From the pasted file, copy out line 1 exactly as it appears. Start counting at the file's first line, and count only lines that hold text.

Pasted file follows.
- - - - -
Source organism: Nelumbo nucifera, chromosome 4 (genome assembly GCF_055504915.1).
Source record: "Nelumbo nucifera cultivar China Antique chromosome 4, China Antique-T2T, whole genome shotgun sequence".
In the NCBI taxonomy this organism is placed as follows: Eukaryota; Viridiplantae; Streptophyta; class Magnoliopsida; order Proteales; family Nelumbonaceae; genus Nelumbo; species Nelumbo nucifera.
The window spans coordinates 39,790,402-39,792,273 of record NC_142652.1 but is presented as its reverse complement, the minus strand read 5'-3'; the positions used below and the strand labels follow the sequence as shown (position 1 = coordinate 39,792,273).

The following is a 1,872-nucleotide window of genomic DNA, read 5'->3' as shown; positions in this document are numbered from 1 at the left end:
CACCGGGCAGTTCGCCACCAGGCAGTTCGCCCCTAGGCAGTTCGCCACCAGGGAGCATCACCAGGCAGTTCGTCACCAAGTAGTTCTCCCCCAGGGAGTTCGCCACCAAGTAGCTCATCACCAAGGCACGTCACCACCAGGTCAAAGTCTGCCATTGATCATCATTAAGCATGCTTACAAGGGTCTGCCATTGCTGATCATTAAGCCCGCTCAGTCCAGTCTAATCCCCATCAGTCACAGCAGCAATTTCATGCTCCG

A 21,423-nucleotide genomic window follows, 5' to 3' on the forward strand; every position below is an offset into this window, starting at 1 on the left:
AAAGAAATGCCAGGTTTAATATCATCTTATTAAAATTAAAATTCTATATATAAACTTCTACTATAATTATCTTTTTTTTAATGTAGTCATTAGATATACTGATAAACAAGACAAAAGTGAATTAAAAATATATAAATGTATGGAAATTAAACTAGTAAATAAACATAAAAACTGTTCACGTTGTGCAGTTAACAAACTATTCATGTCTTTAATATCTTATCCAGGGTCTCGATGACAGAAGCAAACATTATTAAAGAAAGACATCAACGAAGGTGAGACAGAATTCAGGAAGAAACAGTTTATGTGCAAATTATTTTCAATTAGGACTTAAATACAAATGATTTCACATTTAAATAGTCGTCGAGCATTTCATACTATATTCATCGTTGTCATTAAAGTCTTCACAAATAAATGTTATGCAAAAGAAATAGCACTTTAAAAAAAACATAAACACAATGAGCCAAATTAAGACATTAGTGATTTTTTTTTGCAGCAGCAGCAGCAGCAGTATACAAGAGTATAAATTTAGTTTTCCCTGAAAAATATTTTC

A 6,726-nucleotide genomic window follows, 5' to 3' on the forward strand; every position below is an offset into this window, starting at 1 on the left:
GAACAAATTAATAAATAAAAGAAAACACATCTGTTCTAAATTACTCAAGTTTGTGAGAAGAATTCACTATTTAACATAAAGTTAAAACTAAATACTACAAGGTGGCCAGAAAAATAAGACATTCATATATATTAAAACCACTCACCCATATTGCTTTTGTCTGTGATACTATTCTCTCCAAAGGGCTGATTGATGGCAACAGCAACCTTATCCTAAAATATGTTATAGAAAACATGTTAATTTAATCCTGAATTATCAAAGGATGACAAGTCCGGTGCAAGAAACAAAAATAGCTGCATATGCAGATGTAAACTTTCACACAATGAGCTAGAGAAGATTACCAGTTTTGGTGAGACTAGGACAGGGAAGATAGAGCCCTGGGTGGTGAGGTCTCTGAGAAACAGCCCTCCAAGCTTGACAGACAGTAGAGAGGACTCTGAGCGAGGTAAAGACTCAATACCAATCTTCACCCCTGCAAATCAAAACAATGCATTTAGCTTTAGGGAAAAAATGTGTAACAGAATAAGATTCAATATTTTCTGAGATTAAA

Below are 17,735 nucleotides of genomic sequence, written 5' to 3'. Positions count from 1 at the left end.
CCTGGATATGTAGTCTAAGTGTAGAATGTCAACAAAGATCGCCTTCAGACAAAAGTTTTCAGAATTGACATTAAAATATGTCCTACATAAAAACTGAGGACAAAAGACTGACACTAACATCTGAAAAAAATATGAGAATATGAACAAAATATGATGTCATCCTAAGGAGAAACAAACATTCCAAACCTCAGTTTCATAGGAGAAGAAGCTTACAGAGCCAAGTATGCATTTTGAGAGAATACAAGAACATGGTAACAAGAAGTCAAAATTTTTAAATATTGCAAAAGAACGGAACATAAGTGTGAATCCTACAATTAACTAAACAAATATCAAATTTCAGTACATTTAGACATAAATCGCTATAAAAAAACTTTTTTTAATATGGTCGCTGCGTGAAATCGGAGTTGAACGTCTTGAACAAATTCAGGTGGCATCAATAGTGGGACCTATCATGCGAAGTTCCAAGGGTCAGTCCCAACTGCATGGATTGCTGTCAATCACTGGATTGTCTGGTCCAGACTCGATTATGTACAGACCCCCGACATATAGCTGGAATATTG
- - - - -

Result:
Source organism: Nelumbo nucifera, chromosome 4 (genome assembly GCF_055504915.1).